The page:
I just read this from the Harvard Business Review recently; in other words, don’t rush into trying to be the best immediately; take your time and focus on developing yourself
Meet Generation Impatient: the growing group of 20- and 30-somethings who are smart, ambitious, and all-too-eager to quit whatever it is they’re doing right now to get promoted, acquired, or make more money somewhere else. Hating your job on day three? Leave and find something better. Beta launch didn’t work out? Shut it down and move on. Although these individuals come in different forms — from buttoned-up investment bankers to scrappy entrepreneurs — one thing is consistent: They just won’t wait. Taking great pride in failing fast and increasingly looking for ways to “hack” their success in the shortest possible time frame, this group tries to exchange predictable linear career growth for an exponential trajectory.
This is why I’m not really anxious about getting into graduate school immediately (I’m going to wait at least 7-10 years+), as well as, if possible, am willing to take careers outside of urban planning because I’m not in a rush to go into career advancement. If I rush my advancement in life, I will have a poor work-life balance, which will hurt my health in the long run.
Here’s another quote:
“De-rushing” your career also improves the odds that you’ll eventually deliver something big because you’ll run into less competition. As Jeff Bezos emphasized when discussing Amazon’s long-term approach:
If everything you do needs to work on a three-year time horizon, then you’re competing against a lot of people. But if you’re willing to invest on a seven-year time horizon, you’re now competing against a fraction of those people…Just by lengthening the time horizon, you can engage in endeavors that you could never otherwise pursue.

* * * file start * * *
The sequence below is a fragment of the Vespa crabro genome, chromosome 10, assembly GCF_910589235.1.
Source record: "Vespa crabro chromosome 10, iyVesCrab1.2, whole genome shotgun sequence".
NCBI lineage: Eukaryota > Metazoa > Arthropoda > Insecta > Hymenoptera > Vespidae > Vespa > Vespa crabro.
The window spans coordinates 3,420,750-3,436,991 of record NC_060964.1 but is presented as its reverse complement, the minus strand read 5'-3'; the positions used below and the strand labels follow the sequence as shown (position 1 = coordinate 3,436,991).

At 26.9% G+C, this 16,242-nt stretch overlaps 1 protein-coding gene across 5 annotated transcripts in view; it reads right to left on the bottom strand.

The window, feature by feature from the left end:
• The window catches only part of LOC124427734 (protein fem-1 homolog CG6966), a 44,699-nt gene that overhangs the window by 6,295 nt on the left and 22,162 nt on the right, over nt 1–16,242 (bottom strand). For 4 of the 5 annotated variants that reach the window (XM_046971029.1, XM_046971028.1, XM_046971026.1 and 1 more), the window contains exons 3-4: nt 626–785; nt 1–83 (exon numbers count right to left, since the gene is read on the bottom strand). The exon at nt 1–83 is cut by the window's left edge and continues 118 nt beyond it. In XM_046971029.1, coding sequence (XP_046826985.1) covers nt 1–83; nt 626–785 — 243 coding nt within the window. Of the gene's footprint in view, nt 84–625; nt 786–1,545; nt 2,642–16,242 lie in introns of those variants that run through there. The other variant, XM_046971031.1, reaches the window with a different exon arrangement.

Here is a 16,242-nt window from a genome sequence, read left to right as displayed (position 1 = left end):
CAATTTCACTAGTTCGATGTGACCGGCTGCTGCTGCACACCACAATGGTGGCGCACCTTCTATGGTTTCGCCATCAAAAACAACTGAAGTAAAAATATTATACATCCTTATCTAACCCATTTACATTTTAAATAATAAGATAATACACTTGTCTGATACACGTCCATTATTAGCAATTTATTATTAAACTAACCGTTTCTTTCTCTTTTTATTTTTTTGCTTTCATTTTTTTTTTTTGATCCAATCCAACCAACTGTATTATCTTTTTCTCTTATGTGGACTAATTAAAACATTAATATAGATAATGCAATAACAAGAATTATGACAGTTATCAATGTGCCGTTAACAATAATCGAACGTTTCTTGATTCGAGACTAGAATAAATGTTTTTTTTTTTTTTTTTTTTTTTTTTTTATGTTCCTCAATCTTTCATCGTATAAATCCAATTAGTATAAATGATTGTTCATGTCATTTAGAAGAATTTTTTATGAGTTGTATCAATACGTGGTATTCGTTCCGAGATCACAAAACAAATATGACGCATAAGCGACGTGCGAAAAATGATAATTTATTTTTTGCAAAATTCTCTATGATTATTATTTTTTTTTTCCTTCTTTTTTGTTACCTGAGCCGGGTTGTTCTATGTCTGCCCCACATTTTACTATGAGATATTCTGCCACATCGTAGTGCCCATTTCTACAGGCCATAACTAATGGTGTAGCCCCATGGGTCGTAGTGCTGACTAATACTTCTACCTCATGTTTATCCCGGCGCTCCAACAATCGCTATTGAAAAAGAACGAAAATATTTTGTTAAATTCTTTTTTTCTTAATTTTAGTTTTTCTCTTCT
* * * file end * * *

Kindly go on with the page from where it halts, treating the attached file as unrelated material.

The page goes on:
I agree with this since:
You are lowering your expectations since you are putting quality over quantity. It’s better to be good at a few things than being awesome at too many.
I’m still working on this, but I think I’ve narrowed down that I want to focus on working on being better at illustration and design, as well as making better cultural bridges. This is broad enough (and can include urban design if I decide to pursue it). It’s tough since we all want to feel accepted in one way or another,
As I’ve gotten older, I’ve realized that I’ll never get everybody to accept me; that’s life. Doing too many things at once (note: you can accomplish a lot in life, but your schedule in one moment in time is very restricted!) or trying to rush a lot in one period will not take you far.
I must digress a bit: there’s a difference between knowing a lot and doing a lot. You can know a lot (and thus be a strong generalist who knows how people from different background thinks), but to truly be good at something (i.e. a specific skill-set), you have to truly physically experience it. You have to go through pain (physical/mental/emotional) and struggle in order to improve. And at the same time, you need downtime to recover from practicing the skill-set you are trying to improve on.
The amount of downtime varies from person to person, but point being, being good and making a difference in this world takes time. And to be honest, it’s better if it takes time, because rushing to make decisions is not healthy for everybody in the long run.